Thomas takes over at Yorkshire-Tyne Tees: Leach steps down at television company

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The Independent Online
WARD THOMAS has taken over as acting chairman and chief executive of Yorkshire-Tyne Tees following the departure of Clive Leach, who yesterday stepped down from the troubled television company 'with immediate effect'.

Mr Leach's resignation had been widely expected following the company's embarrassing admission last week that it would make losses this year.

Yorkshire's problems have been caused by a shortfall in advertising revenues, which analysts estimate could be more than pounds 10m.

This was triggered when the group shifted responsibility for airtime sales from an in-house team to Laser, a subsidiary of the television group London Weekend Television.

LWT, which has a stake in Yorkshire together with the media group Pearson, was apparently very unhappy with the way the Yorkshire management had allowed the problem to arise. Mr Leach came under particular fire, partly because he has considerable experience in sales.

Contrary to earlier reports, however, Allan Hardy will remain the company's commercial director.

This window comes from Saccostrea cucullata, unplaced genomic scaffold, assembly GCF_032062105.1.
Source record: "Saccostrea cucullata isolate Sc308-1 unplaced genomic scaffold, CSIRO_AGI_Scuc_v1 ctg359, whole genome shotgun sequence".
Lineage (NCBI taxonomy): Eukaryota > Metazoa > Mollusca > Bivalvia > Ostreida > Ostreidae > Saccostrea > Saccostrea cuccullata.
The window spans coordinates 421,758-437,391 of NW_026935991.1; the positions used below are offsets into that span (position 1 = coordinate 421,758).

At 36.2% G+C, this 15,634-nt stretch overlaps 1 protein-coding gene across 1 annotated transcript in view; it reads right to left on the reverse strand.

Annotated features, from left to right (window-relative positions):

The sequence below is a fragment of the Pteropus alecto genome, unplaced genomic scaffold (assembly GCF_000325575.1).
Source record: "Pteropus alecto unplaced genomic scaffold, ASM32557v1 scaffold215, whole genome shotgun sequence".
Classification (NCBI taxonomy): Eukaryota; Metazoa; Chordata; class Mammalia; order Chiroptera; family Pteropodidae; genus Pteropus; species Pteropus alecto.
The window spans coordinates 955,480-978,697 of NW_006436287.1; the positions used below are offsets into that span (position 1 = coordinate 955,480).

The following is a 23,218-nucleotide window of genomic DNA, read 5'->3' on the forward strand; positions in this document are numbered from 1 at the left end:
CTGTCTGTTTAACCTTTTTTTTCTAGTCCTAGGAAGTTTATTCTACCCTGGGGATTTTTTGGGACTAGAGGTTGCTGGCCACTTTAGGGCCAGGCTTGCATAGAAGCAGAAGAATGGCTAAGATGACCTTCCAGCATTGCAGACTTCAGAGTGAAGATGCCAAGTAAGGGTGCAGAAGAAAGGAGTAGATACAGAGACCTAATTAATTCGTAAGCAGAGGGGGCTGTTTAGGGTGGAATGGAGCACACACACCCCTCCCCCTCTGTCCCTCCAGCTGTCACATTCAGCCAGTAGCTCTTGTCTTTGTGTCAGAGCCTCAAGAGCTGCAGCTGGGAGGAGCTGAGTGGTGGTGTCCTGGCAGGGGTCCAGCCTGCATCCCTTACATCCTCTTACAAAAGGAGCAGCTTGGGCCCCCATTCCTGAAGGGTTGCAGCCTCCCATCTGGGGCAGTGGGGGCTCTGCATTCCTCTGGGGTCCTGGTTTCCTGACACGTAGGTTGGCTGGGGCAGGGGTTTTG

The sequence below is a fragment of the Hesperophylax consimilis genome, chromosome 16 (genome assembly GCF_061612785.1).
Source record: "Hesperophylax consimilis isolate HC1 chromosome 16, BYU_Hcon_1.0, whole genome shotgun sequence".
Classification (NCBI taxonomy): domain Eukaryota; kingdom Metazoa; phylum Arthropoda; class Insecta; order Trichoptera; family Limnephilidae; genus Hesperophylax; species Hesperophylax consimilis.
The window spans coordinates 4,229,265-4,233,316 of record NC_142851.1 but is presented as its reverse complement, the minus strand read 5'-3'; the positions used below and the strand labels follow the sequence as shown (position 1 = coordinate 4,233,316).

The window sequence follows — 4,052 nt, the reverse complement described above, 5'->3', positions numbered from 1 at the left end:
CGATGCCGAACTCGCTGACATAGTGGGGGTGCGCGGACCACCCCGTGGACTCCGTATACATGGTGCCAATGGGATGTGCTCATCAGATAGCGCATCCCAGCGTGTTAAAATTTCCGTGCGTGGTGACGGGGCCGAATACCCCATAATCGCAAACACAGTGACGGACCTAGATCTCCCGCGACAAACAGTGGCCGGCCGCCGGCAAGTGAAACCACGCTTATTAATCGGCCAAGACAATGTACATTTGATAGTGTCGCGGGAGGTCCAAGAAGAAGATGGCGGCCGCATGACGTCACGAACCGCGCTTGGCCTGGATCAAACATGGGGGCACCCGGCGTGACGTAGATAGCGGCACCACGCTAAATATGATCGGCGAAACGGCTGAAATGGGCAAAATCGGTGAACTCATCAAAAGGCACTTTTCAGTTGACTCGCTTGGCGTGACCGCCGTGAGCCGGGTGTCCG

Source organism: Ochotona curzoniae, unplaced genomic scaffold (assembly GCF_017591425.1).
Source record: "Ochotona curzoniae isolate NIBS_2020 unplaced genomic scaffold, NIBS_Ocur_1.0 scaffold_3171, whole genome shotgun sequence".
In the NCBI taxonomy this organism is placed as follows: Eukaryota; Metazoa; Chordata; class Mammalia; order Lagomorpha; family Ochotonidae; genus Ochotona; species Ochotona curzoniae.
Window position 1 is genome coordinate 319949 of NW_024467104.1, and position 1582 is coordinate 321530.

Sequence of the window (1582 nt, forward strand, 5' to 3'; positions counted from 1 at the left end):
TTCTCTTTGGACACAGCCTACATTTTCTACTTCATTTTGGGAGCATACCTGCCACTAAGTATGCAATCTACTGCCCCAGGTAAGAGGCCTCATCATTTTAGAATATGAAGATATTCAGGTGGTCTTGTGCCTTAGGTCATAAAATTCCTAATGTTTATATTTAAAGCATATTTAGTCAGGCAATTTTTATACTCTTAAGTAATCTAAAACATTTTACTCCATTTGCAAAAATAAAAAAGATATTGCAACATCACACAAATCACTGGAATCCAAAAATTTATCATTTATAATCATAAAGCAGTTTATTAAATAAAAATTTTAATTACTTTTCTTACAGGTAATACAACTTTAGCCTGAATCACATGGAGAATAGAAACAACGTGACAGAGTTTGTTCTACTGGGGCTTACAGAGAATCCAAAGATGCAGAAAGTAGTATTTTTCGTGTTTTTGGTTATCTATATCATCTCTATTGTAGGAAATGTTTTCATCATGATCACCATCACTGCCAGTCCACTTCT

Mr Hardy, John Fairley, managing director of Yorkshire Television, and John Calvert, managing director of Tyne Tees Television, will report directly to Mr Thomas. A veteran of the industry at 69, Mr Thomas is viewed as a temporary appointment while the company identifies a permanent replacement.

This is unlikely until the new year, however. Peter Brooke, the National Heritage Secretary, is reviewing the rules that prevent the nine largest television companies buying each other, and a relaxation is widely expected that could determine Yorkshire's long-term future.

The option many expect is that the companies will be allowed a relatively free hand to merge, provided their resulting share of the advertising market does not exceed 25 per cent and with some protections for regional broadcasting in Scotland and Wales.

Both LWT and Granada are interested in buying Yorkshire, something that has sustained its share price, which closed down just 1p at 182p.

Most ITV shares have been inflated by the expectation of a widespread rationalisation that could reduce the present 15 companies to just three or four big groups.

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